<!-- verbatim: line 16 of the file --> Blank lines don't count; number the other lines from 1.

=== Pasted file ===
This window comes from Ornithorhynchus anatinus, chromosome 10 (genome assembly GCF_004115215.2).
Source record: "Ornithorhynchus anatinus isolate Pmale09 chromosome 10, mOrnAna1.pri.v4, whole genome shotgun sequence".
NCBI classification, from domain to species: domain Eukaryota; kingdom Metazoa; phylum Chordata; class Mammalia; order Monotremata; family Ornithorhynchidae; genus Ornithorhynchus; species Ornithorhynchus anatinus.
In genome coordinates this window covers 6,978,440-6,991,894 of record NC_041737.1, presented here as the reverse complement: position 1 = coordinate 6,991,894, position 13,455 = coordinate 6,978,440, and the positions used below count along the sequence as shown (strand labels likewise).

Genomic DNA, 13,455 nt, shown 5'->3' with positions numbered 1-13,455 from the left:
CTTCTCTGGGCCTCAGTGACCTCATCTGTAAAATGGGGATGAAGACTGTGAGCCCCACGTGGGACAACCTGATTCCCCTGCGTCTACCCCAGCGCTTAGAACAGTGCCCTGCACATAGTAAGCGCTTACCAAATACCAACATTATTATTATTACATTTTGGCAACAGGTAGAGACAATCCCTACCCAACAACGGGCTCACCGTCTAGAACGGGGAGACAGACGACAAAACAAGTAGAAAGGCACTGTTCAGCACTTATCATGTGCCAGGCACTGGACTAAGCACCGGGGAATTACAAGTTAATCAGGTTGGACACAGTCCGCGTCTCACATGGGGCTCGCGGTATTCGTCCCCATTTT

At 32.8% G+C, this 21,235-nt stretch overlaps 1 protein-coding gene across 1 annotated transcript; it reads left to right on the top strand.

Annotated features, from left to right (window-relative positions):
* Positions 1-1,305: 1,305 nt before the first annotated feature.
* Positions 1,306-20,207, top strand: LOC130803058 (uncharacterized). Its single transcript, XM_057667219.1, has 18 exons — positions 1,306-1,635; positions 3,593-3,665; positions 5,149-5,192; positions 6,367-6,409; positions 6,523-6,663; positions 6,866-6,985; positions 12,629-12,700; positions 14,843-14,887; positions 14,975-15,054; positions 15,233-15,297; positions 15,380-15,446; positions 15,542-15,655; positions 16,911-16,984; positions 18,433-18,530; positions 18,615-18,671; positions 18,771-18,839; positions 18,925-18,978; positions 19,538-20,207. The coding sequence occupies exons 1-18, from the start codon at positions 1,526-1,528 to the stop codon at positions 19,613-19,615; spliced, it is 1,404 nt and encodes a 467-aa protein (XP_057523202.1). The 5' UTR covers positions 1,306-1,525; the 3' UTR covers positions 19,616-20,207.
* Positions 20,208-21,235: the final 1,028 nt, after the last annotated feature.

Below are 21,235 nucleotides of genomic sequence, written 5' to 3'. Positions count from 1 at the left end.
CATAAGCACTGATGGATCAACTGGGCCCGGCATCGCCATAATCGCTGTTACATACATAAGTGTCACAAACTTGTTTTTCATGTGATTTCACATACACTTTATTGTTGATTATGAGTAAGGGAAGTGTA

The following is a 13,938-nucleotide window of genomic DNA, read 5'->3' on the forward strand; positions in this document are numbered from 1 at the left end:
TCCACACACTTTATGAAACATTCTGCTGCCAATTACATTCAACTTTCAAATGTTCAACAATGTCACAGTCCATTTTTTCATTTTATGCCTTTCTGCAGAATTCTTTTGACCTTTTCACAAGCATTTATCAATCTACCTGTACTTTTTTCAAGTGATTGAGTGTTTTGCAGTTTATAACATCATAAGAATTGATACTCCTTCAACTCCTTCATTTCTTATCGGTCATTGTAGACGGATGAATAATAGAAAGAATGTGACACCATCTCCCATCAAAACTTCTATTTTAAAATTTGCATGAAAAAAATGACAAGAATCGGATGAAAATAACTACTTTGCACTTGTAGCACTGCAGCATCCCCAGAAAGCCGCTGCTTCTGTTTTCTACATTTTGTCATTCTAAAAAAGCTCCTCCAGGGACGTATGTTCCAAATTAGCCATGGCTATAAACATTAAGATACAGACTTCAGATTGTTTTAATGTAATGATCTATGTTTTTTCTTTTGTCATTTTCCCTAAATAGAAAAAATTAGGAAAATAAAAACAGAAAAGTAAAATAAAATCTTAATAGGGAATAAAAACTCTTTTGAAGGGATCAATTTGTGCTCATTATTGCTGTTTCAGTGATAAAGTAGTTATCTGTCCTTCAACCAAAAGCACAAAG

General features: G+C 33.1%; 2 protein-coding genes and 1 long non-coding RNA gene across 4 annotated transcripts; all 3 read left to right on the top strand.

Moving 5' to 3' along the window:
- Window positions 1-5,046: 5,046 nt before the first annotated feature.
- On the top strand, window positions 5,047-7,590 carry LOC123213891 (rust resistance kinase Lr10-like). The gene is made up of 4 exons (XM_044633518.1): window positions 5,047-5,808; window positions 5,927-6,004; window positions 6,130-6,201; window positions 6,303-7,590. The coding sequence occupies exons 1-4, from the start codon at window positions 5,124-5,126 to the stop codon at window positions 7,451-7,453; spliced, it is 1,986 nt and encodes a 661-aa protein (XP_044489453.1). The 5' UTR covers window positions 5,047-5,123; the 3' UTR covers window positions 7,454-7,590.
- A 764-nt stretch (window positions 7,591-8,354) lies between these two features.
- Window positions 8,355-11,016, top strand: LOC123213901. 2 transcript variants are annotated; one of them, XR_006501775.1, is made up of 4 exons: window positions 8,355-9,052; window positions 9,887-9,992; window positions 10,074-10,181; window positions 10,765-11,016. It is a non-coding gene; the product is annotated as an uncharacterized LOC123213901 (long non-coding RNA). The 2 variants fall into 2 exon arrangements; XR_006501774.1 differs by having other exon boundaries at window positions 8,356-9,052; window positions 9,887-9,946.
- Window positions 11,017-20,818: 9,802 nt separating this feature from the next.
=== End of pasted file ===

General features: G+C 33.1%; 2 protein-coding genes and 1 long non-coding RNA gene across 4 annotated transcripts; all 3 read left to right on the top strand.